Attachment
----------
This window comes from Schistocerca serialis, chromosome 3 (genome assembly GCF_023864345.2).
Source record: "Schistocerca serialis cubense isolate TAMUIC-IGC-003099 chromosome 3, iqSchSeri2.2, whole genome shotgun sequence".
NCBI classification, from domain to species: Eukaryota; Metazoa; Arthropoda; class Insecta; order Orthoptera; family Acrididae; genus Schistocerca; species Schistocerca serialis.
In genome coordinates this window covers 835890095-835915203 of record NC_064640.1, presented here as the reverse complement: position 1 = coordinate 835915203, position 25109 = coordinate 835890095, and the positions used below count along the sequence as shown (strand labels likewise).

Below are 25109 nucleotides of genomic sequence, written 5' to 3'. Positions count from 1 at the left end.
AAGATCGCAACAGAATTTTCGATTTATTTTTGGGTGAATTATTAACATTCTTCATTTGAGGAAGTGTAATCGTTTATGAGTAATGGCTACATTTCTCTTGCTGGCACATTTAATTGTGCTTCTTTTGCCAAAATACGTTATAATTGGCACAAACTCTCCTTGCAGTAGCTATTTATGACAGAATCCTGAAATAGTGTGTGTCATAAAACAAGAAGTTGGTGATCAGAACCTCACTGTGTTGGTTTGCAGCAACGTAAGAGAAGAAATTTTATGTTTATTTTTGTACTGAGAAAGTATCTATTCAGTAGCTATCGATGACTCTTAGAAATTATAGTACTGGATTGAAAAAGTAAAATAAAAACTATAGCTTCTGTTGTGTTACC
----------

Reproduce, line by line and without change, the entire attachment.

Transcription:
This window comes from Schistocerca serialis, chromosome 3 (genome assembly GCF_023864345.2).
Source record: "Schistocerca serialis cubense isolate TAMUIC-IGC-003099 chromosome 3, iqSchSeri2.2, whole genome shotgun sequence".
NCBI classification, from domain to species: Eukaryota; Metazoa; Arthropoda; class Insecta; order Orthoptera; family Acrididae; genus Schistocerca; species Schistocerca serialis.
In genome coordinates this window covers 835890095-835915203 of record NC_064640.1, presented here as the reverse complement: position 1 = coordinate 835915203, position 25109 = coordinate 835890095, and the positions used below count along the sequence as shown (strand labels likewise).

Below are 25109 nucleotides of genomic sequence, written 5' to 3'. Positions count from 1 at the left end.
AAGATCGCAACAGAATTTTCGATTTATTTTTGGGTGAATTATTAACATTCTTCATTTGAGGAAGTGTAATCGTTTATGAGTAATGGCTACATTTCTCTTGCTGGCACATTTAATTGTGCTTCTTTTGCCAAAATACGTTATAATTGGCACAAACTCTCCTTGCAGTAGCTATTTATGACAGAATCCTGAAATAGTGTGTGTCATAAAACAAGAAGTTGGTGATCAGAACCTCACTGTGTTGGTTTGCAGCAACGTAAGAGAAGAAATTTTATGTTTATTTTTGTACTGAGAAAGTATCTATTCAGTAGCTATCGATGACTCTTAGAAATTATAGTACTGGATTGAAAAAGTAAAATAAAAACTATAGCTTCTGTTGTGTTACC